7. Beckmann rearrangement of oxime obtained from oleanolic acid. Structure elucidation of the initial oxime

    Science.gov (United States)

    Bednarczyk-Cwynar, Barbara; Zaprutko, Lucjusz; Froelich, Anna

    2013-12-01

    Seven-membered A-lactam and A-nitrile of methyl oleanolate were synthesized from the corresponding oxime. Many reaction setups were tried to find the optimum conditions. The best results (the highest yield of the desired lactam along with total consumption of starting oxime) were obtained in pyridine with phosphoryl chloride as Lewis acid. The main product was obtained with the yield of about 60%. Mechanism of Beckmann rearrangement for the above triterpenic 3-oxime leading to normal and abnormal product (a lactam and a nitrile, respectively) was explained. The structures of both products were determined and fully characterized by spectral data. The stereoisomerism of the initial oxime was determined on the basis of Beckmann rearrangement product structure and X-ray analysis.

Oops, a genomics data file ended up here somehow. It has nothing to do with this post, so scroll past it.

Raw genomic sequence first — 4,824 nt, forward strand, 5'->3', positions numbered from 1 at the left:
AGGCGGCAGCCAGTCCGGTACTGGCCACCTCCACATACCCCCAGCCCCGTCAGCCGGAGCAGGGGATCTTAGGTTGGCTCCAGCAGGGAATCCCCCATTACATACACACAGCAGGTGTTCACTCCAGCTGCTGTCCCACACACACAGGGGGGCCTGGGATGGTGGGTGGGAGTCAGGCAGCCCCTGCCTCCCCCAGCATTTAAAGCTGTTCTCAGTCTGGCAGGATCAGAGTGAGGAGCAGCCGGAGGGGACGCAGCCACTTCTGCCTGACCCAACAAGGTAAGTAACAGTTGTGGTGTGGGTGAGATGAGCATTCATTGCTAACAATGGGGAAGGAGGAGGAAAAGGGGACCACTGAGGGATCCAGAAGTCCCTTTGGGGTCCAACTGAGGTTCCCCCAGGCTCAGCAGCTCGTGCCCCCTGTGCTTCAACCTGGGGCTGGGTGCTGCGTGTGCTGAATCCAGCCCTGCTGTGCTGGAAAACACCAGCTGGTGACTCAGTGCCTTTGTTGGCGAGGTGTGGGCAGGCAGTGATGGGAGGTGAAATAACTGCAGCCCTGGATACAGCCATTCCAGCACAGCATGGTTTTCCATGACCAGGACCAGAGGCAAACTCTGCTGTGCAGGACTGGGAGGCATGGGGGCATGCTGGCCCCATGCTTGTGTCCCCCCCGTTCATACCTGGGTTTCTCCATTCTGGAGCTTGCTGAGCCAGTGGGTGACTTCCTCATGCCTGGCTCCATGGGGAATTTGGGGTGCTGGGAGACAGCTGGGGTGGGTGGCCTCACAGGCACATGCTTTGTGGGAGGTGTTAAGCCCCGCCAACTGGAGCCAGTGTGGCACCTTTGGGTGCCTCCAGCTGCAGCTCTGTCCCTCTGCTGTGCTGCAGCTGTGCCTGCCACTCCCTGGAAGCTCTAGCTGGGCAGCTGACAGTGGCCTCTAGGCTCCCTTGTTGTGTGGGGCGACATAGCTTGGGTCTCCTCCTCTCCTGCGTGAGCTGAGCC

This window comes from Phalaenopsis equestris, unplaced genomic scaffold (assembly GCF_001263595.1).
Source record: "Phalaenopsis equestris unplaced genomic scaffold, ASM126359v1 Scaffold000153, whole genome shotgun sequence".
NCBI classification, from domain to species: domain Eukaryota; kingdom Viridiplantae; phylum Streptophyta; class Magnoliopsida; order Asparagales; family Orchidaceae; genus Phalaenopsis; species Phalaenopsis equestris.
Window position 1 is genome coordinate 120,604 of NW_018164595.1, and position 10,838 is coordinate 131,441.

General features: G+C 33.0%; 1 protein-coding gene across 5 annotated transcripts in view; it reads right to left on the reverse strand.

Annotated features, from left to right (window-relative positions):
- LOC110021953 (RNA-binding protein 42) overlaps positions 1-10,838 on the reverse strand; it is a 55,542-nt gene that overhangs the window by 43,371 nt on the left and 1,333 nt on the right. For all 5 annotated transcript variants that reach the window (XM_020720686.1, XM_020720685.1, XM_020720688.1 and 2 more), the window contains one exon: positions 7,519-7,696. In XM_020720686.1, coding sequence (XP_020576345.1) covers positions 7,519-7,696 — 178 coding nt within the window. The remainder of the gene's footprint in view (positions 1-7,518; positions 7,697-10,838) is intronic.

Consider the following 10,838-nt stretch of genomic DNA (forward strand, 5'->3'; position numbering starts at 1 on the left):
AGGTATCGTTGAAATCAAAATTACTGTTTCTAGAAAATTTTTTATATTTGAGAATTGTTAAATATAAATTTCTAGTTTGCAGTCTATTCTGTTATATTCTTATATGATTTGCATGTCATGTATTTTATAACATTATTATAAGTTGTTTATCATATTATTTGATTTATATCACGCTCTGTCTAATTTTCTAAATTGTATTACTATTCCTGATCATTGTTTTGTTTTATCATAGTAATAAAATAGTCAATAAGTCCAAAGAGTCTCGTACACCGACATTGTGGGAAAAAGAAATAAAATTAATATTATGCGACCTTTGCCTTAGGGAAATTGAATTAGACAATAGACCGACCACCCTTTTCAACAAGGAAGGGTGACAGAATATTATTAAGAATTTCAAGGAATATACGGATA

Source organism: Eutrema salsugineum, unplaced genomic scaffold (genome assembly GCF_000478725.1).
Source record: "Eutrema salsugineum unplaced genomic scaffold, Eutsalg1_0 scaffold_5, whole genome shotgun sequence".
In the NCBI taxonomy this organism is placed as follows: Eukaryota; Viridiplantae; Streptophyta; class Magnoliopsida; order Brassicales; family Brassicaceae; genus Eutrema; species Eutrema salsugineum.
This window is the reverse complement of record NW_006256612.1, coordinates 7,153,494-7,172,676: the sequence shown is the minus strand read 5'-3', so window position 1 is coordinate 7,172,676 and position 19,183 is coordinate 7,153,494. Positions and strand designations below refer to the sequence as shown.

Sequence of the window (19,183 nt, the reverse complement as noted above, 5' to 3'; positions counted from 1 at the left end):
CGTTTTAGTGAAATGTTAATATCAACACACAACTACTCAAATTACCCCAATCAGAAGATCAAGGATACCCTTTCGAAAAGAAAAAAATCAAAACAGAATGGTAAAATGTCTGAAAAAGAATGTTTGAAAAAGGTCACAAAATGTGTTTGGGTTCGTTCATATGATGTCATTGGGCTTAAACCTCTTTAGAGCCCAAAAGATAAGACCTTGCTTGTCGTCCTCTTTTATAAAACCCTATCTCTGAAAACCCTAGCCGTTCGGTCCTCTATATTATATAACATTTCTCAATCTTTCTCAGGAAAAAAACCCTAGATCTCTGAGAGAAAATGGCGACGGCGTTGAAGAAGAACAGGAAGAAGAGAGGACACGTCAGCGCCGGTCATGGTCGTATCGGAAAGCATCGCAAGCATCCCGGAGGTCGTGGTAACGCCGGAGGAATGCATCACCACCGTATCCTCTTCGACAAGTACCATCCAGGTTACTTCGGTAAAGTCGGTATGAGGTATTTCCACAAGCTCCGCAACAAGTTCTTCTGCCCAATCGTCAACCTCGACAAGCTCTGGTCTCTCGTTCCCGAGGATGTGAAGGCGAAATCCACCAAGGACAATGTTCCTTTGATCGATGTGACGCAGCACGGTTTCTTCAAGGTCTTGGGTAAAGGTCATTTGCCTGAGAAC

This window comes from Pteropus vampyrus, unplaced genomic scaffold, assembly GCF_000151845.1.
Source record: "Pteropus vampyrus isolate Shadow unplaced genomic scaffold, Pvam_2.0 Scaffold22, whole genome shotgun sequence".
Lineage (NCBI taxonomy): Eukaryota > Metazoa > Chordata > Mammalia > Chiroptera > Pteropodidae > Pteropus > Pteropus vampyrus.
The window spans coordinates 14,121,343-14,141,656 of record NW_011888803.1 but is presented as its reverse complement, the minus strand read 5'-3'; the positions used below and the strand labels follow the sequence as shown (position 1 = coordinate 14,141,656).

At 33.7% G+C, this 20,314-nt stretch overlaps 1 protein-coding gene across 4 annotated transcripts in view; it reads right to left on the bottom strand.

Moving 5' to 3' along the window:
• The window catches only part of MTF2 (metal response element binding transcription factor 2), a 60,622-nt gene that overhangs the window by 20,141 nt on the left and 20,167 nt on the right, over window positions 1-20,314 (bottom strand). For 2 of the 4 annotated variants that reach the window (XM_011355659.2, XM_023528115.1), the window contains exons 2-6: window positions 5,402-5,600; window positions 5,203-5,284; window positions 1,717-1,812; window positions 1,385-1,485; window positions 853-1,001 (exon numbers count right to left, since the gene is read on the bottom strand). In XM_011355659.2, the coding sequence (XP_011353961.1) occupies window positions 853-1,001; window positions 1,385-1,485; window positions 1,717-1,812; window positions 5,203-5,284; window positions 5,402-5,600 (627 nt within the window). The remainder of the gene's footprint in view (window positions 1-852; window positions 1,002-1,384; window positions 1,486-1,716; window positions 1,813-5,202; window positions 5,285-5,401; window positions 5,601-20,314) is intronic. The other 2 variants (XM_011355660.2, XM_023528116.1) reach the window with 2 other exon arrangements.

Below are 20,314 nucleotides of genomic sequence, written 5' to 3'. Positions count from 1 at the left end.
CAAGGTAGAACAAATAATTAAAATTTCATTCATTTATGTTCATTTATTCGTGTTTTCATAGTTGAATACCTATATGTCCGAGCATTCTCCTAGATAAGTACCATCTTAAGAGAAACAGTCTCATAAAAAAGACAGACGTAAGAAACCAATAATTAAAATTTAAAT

8. Beckmann rearrangement within the ring C of oleanolic acid lactone: Synthesis, structural study and reaction mechanism analysis

    Science.gov (United States)

    Froelich, Anna; Bednarczyk-Cwynar, Barbara; Zaprutko, Lucjusz; Gzella, Andrzej

    2017-05-01

    Synthesis, spectral and X-ray analysis of three compounds, i.e. 3β-acetoxy-12-hydroxyimino-18β-oleanan-28,13β-olide (substrate) and 3β-acetoxy-12-nitrile-12,13-seco-15(14 → 13)-abeoolean-14(27)-en-28,13β-olide and 3β-acetoxy-12-oxo-12a-aza-C-homoolean-13(18)-en-28-oic acid (Beckmann rearrangement reaction products) are described. Structural analysis revealed that the oxime group in the ring C in substrate molecule had an E-configuration. The nitrile product with retained lactone group was a result of major transformations within rings C and D of oleanane skeleton. In lactam product free carboxyl group and a double bond in ring D instead of lactone system were formed in Beckmann rearrangement reaction.